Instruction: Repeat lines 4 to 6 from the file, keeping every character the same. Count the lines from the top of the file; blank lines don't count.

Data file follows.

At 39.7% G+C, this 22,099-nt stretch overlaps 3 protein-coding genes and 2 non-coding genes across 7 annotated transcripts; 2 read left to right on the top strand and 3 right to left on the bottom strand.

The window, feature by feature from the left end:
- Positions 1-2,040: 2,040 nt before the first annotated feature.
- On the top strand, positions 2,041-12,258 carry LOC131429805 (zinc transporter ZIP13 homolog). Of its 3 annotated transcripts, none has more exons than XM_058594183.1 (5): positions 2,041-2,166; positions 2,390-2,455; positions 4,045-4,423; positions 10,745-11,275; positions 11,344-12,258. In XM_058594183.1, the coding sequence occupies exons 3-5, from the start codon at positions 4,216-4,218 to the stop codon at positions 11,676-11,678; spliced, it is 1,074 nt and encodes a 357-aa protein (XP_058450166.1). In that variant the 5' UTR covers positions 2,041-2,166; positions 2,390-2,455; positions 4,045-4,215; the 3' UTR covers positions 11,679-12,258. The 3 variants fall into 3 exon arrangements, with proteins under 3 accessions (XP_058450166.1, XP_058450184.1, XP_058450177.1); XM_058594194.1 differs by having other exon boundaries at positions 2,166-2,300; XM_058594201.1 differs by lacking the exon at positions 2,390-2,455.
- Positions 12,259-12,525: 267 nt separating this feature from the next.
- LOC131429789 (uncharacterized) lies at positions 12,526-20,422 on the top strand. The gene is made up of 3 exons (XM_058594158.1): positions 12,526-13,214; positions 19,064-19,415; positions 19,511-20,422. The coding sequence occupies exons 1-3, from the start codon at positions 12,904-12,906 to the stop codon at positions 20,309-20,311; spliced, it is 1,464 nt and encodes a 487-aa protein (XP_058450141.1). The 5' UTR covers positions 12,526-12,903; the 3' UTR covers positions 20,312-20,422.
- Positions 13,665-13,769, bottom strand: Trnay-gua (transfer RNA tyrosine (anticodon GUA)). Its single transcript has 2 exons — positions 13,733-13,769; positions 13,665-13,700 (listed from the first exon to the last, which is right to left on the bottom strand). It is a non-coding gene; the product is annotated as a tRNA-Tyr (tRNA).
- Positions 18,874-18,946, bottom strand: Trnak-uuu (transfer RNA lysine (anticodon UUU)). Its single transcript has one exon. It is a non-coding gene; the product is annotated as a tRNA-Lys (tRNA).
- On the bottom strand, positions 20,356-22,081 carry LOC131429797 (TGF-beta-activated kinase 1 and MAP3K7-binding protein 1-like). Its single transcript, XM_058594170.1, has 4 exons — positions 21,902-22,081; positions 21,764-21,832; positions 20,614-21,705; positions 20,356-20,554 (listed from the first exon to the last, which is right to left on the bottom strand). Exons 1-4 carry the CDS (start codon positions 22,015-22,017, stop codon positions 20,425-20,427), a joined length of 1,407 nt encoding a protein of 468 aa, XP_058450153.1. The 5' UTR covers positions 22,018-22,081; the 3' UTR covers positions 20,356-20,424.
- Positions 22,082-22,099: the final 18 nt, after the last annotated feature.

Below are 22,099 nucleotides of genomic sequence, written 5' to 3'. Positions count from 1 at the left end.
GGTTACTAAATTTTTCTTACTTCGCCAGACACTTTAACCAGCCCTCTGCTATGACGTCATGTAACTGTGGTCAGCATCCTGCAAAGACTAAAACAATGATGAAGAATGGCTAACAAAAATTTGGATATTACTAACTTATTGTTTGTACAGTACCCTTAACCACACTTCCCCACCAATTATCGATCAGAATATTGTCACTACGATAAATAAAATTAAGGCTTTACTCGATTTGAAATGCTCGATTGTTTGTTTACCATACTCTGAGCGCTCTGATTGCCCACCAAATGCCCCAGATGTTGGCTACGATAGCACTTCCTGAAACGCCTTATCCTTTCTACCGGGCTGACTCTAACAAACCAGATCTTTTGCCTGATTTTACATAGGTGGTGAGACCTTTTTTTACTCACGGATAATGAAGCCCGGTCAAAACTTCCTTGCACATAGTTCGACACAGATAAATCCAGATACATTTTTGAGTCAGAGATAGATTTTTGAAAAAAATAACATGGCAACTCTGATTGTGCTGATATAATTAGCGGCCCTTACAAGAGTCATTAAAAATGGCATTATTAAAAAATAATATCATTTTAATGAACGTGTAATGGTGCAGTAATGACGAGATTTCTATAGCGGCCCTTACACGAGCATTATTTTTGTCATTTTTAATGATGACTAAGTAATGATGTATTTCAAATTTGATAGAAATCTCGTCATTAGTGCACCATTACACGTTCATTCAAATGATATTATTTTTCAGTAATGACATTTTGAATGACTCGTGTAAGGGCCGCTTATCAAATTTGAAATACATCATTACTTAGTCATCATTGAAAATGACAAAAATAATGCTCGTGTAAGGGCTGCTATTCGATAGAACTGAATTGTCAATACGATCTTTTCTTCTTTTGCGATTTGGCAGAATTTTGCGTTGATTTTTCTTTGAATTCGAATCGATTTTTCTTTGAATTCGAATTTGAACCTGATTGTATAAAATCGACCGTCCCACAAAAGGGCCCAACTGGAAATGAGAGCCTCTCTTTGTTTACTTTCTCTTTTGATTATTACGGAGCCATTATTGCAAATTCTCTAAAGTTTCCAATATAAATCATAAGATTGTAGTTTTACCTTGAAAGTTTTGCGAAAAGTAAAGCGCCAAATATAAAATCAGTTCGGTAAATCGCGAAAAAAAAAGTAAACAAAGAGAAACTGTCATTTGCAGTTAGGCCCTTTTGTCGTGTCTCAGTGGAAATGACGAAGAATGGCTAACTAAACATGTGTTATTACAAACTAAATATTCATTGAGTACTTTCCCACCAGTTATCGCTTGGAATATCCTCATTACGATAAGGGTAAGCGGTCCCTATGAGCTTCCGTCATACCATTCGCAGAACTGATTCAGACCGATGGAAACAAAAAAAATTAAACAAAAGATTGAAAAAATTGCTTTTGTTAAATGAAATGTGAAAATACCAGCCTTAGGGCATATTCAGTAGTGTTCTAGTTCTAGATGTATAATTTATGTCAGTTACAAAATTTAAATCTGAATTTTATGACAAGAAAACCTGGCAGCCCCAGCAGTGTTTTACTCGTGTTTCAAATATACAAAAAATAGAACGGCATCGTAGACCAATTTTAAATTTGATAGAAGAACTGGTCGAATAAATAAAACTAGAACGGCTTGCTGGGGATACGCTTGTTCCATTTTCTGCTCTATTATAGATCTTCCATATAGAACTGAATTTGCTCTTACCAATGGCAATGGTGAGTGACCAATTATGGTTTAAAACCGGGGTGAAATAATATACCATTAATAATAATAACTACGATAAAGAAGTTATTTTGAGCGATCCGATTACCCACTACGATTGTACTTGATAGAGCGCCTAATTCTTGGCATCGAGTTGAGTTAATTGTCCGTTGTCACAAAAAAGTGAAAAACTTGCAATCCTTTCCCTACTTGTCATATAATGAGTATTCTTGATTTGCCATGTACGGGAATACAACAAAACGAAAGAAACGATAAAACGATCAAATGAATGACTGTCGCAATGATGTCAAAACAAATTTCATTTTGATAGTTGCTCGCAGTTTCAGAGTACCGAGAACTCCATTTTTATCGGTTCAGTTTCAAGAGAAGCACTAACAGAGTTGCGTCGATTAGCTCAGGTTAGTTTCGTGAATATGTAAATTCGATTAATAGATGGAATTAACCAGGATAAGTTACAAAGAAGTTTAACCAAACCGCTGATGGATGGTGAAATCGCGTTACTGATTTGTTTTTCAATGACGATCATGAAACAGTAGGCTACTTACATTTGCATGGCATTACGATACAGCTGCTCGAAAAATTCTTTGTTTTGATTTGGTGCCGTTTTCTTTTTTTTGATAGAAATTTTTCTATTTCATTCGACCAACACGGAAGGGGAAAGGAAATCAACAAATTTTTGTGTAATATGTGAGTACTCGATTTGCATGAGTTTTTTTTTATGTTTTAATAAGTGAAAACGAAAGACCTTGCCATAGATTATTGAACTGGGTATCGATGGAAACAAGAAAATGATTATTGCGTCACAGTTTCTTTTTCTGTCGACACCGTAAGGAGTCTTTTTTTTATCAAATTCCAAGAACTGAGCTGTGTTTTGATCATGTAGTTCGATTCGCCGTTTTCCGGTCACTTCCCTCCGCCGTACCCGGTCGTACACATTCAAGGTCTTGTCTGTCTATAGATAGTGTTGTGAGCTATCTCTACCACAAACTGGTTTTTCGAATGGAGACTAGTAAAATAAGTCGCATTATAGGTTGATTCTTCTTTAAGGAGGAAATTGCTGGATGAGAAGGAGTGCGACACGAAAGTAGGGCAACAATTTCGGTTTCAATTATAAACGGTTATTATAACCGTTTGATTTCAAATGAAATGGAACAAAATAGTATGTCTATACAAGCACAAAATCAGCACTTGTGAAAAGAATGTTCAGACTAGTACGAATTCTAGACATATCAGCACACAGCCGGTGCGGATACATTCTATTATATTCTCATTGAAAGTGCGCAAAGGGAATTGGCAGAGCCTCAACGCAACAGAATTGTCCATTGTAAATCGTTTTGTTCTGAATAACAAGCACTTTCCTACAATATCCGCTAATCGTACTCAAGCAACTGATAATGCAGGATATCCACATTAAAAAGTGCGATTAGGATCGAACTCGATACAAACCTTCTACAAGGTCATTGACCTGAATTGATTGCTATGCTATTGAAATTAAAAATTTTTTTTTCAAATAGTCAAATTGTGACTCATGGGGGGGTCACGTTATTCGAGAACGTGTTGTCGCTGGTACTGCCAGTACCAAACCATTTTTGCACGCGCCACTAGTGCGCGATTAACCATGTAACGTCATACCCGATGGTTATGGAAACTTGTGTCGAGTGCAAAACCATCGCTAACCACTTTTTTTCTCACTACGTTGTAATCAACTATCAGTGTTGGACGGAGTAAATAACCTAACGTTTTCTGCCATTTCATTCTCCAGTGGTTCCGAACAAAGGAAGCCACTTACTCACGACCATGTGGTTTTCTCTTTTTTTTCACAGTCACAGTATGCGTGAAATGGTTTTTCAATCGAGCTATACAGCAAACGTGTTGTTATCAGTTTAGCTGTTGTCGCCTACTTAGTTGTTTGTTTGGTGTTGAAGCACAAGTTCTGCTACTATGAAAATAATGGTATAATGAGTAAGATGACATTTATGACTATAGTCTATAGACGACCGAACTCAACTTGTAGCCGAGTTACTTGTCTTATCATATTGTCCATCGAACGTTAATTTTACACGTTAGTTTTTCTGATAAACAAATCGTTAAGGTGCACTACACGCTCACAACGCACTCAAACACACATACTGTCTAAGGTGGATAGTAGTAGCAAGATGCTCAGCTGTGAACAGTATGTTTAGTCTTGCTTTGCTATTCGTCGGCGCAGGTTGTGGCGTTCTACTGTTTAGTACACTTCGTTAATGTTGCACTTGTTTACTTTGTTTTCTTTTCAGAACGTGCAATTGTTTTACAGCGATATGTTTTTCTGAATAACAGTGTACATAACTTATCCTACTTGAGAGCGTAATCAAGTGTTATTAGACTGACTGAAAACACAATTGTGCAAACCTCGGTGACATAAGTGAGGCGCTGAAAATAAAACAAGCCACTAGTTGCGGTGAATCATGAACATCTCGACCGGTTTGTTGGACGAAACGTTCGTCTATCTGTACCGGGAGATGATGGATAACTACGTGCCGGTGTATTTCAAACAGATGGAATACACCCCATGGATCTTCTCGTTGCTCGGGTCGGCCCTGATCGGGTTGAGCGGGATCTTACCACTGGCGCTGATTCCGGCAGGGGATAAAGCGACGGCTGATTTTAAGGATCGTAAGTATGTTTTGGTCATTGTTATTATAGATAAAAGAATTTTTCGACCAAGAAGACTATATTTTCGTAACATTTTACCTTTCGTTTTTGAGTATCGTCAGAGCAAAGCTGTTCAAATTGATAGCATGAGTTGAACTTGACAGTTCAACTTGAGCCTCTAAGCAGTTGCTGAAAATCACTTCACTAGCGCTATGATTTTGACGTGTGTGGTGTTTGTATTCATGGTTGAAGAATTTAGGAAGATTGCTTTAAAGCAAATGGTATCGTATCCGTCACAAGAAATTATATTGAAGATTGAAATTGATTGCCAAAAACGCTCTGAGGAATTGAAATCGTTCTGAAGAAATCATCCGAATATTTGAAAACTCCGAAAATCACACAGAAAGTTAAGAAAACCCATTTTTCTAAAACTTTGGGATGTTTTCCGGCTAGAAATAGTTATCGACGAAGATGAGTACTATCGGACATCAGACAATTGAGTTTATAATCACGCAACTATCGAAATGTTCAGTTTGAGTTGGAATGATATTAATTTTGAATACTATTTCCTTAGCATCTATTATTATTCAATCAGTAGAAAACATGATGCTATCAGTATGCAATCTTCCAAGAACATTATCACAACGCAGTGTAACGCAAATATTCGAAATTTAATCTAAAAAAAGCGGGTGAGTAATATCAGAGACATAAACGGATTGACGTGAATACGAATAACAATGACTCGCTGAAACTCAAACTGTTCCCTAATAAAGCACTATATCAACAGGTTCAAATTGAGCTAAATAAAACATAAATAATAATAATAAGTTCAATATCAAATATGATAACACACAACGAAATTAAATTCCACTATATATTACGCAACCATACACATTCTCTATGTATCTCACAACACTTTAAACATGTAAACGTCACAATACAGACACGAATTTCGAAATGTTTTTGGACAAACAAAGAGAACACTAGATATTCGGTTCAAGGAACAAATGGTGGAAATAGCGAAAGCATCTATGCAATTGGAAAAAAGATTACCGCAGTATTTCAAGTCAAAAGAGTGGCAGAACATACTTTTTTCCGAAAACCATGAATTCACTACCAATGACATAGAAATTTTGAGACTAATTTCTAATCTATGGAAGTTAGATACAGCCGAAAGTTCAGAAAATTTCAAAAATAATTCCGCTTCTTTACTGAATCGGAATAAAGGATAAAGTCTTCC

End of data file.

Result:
- On the top strand, positions 2,041-12,258 carry LOC131429805 (zinc transporter ZIP13 homolog). Of its 3 annotated transcripts, none has more exons than XM_058594183.1 (5): positions 2,041-2,166; positions 2,390-2,455; positions 4,045-4,423; positions 10,745-11,275; positions 11,344-12,258. In XM_058594183.1, the coding sequence occupies exons 3-5, from the start codon at positions 4,216-4,218 to the stop codon at positions 11,676-11,678; spliced, it is 1,074 nt and encodes a 357-aa protein (XP_058450166.1). In that variant the 5' UTR covers positions 2,041-2,166; positions 2,390-2,455; positions 4,045-4,215; the 3' UTR covers positions 11,679-12,258. The 3 variants fall into 3 exon arrangements, with proteins under 3 accessions (XP_058450166.1, XP_058450184.1, XP_058450177.1); XM_058594194.1 differs by having other exon boundaries at positions 2,166-2,300; XM_058594201.1 differs by lacking the exon at positions 2,390-2,455.
- Positions 12,259-12,525: 267 nt separating this feature from the next.
- LOC131429789 (uncharacterized) lies at positions 12,526-20,422 on the top strand. The gene is made up of 3 exons (XM_058594158.1): positions 12,526-13,214; positions 19,064-19,415; positions 19,511-20,422. The coding sequence occupies exons 1-3, from the start codon at positions 12,904-12,906 to the stop codon at positions 20,309-20,311; spliced, it is 1,464 nt and encodes a 487-aa protein (XP_058450141.1). The 5' UTR covers positions 12,526-12,903; the 3' UTR covers positions 20,312-20,422.